Nurses distressed, study shows
Nearly half of the New Zealand nurses surveyed in a Massey University study have considered quitting the profession because of "moral distress", and Palmerston North nurses are no exception.
Of the 412 hospital-based New Zealand nurses who took part in the survey, the first of its kind in New Zealand, 48 per cent had considered leaving their jobs because their ethical judgments were often tested at work.
"It's very disturbing," said Dr Martin Woods, a nursing ethics and education expert at Massey's Palmerston North campus.
"Half the nursing workforce at some stage have had such moral disquiet that they wanted to leave. It shows moral distress is a reality nurses are struggling with and they are really struggling. Stories of burnout and leaving not just a given position but nursing itself must be taken seriously."
Dr Woods said moral distress in nurses included being unprepared for the complexities of an ethical dilemma, such as prioritising a patient's needs, lack of peer or managerial support and difficult working conditions.
He said moral or ethical distress could lead to depression, burning out and stress.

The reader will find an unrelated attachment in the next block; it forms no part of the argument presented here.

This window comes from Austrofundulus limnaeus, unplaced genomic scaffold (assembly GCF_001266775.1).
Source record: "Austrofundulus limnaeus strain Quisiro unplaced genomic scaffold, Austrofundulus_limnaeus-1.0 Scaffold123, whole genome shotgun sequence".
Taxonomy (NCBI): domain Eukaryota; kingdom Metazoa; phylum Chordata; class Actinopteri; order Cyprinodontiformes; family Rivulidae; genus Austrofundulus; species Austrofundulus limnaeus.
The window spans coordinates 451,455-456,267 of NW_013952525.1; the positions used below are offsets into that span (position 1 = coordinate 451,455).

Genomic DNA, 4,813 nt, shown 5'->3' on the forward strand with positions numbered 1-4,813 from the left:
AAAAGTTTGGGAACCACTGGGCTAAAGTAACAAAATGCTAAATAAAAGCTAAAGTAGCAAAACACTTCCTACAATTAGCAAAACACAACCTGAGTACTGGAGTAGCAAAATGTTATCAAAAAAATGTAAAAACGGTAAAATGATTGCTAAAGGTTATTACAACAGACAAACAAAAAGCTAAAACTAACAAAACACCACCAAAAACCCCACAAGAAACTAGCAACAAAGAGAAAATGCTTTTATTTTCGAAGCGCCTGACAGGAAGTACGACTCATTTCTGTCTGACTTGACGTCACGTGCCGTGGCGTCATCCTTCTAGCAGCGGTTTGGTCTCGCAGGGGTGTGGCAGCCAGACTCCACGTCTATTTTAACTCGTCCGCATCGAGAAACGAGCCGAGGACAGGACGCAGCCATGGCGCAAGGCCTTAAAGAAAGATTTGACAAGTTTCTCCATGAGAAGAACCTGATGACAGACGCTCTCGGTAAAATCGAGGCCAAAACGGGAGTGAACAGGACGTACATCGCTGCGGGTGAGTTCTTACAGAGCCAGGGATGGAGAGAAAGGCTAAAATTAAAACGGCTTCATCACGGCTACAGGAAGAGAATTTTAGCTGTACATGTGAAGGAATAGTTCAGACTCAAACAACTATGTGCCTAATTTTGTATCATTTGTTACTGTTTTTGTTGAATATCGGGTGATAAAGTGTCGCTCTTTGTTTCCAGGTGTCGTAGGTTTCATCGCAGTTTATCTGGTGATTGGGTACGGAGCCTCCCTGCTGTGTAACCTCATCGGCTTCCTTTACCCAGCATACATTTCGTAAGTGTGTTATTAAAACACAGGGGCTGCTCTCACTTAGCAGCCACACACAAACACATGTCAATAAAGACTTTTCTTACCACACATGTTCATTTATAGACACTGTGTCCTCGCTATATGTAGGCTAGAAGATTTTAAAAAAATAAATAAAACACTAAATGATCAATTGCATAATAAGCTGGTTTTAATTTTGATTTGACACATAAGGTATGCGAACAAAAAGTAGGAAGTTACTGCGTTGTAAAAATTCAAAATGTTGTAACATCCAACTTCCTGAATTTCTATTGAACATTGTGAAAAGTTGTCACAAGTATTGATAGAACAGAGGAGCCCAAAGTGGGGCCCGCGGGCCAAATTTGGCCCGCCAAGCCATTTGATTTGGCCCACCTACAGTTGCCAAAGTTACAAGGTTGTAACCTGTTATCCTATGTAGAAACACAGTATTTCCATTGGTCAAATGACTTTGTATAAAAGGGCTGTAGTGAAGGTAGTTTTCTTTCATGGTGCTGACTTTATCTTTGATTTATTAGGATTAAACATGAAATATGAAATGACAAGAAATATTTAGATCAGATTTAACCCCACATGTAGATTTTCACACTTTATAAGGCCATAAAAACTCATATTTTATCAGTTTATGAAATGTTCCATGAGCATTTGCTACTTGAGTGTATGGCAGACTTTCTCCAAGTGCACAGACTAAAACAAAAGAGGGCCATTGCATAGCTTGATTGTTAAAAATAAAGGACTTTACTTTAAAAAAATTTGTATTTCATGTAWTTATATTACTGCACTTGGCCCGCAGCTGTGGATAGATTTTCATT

"However, the research findings showed that in nearly all cases it is the institutional constraints, and not personal factors, that cause distress for nurses when they confront moral issues in the workplace."
Palmerston North nurses were "frustrated" and over-worked, New Zealand Nurses' Organisation organiser Donna Ryan said.
"We've got the hospital consistently at full capacity and our nurses are being asked to do double shifts all the time to keep up with the demand and it leads to tiredness and resulting in issues for the individual," she said.
"They're consistently not being able to do their best. This really adds to their frustration."
There are 1069 nurses working for the MidCentral District Health Board.
She said the Government's target of getting as many patients off waiting lists as soon as possible was causing headaches for staff.
"No nurses want to say no, because they'll be letting down their team.
"The retention rate in Palmerston North is not too bad, but I think the economic recession has meant a lot of people have chosen to stay in employment. They're front-line staff and they're being worked to the max."
Mrs Ryan said nurses' biggest fear was making a mistake, because of exhaustion.
A MidCentral Health spokesman said he was unable to provide comment on the survey.
The survey suggested New Zealand nurses faced five major issues. The most frequent was having to deliver less-than-optimal care because of cost-cutting and pressure from management. Others included having to watch patients suffer because of a lack of provider continuity or competence, and having to carry out orders they thought were unnecessary or prolonged the dying process.
It also found 16 per cent of those nurses were thinking about leaving their clinical positions. Dr Woods said it was the first time a survey of this nature had been conducted in New Zealand. The results of the survey will be used by researchers to develop guidelines.